Egyptian niqab ban reflects dying throes of a desperate and failing regime
London UK, 4th Jan 2010 – On Sunday 3rd January, the Egyptian Administrative Court, upheld the government’s decision to ban students from wearing the face veil while taking examinations at all government-run universities across the country.
The ban was initially ordered last October by the Minister of Higher Education, Hani Hilal, who argued that it would prevent cheating in exams due to students sitting exams disguised as others by wearing the niqab. He also ordered that niqab-wearing female lecturers should not be allowed into classes and that face veils should not be permitted in university hostels, attributing a ban to security reasons. Muslim women who wear the niqab, now face the prospect of having to sacrifice their education and career aspirations if they wish to hold on to their Islamic convictions.
The Egyptian regime and establishment, has repeatedly demonstrated that it cares very little for the rights or dignity of Muslim women. Its track-record, as documented by various human rights organisations, includes numerous arrests, torture, and rape of women related to Islamic activists by its security services.
Dr. Nazreen Nawaz, Women’s Media Representative of Hizb ut-Tahrir Britain commented, “This decision by the Egyptian Administrative Court is simply the latest chapter of Mubarak’s fight against the rising tide of Egyptian Muslims embracing Islam as a spiritual, social, and political ideology. The concoction of flimsy excuses such as security or cheating to justify outlawing face veils does little to deflect attention from the real cause of such bans – the Egyptian regime’s contempt for Islam. Niqab bans reflect the dying throes of an autocratic and failing government trying desperately to hold onto power against an unstoppable wave of opposition to secular dictatorship and support for Islamic rule within the country.”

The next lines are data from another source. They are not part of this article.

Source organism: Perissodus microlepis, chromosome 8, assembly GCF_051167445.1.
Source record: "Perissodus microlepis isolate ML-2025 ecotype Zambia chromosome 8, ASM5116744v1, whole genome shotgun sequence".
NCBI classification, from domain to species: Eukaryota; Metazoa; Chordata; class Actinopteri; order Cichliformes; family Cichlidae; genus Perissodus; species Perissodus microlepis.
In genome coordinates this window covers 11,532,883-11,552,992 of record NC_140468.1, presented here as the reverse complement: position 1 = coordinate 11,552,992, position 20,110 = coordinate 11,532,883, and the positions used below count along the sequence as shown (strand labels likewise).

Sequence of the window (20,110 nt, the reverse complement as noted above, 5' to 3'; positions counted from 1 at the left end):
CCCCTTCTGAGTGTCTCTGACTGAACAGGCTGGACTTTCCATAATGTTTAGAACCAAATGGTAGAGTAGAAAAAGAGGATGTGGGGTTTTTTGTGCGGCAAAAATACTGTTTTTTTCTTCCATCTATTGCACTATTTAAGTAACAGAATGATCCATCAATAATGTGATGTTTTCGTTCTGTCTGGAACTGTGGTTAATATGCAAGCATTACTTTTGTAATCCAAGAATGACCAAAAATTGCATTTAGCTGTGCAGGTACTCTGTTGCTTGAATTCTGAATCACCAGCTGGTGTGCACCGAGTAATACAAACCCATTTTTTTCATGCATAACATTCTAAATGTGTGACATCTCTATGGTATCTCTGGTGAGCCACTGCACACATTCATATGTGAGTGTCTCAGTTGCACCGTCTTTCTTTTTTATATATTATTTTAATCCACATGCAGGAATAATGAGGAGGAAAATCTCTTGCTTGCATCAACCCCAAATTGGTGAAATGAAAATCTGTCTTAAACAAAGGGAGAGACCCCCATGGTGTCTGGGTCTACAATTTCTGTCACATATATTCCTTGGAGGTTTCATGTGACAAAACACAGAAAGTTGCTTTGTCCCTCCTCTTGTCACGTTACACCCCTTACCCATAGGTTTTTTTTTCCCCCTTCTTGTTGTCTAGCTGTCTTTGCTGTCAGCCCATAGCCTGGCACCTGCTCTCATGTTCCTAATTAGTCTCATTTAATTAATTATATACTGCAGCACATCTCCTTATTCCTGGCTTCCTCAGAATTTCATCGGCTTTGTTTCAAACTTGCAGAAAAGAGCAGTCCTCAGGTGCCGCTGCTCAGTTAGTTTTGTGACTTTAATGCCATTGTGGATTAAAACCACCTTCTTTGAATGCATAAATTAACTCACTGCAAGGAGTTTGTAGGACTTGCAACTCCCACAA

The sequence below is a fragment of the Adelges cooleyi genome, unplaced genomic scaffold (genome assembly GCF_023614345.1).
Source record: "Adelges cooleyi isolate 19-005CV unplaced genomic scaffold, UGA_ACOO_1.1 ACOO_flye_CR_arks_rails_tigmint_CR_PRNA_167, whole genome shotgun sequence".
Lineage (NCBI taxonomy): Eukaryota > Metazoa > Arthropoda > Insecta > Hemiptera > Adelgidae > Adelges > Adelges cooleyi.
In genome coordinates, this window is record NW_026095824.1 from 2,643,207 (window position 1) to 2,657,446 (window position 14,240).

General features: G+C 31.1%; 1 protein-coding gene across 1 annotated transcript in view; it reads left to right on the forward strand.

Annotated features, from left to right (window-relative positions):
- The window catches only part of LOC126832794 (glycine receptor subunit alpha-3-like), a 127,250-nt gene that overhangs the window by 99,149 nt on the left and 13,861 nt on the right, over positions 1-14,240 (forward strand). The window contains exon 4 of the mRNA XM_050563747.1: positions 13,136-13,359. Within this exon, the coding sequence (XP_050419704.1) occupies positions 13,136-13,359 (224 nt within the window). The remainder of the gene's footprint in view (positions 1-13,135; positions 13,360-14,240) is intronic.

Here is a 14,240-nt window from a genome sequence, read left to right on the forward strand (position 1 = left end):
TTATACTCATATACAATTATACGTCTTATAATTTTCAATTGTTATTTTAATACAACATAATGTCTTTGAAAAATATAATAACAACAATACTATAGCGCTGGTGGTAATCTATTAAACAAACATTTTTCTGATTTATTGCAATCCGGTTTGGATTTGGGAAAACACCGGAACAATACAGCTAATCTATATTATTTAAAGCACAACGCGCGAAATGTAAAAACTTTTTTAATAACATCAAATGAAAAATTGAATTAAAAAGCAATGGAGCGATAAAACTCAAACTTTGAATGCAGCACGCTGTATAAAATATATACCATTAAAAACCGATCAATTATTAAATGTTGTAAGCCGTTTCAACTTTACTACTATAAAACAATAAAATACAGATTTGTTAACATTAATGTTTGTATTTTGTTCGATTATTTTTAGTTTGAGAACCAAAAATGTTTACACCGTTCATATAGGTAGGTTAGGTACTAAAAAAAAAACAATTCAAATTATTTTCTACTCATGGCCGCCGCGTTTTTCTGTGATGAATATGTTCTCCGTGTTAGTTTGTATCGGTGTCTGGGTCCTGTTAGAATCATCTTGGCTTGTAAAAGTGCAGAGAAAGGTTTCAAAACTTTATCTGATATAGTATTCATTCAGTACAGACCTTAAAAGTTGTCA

“While Egyptian women grapple with rising levels of sexual molestation, an economy in meltdown, increasing poverty, and an illiteracy rate of over 50% of the country’s female population, the Egyptian government pathetically chooses to focus on face veils as a political priority. Unable to deal with the real issues blighting the country and in line with its familiar apathetic approach to the needs of its people, it seems intent on placing yet another obstacle in the path of its women seeking a good education, increasing their misery. It is not Islam that is the bane of the lives of women in the Muslim world as claimed by many in the West but autocratic regimes funded and supported by Western governments, that have adopted as their mission to be the vanguards of oppression and injustice meted out against their citizens. Egypt is simply the latest in a line of Muslim countries, including Turkey and Tunisia that have placed restrictions on women adorning their Islamic dress in public life.”
“Judicial decisions that uphold bans that strip Muslim women of their basic religious rights, only serve to convince them further that terms such as ‘freedom’ or ‘gender equality’ enshrined in their constitutions are inept in securing their basic rights of citizenship. It is therefore not surprising that so many Muslim women are turning in support of the Islamic Caliphate, understanding that it alone can protect their dignity, secure their Islamic obligations, and guarantee their rights. It is a state where women will be provided full access to education, where there is zero tolerance to the exploitation or abuse of women, and where the Muslim woman can wear her Islamic dress with pride, honour and under the full protection of the law.”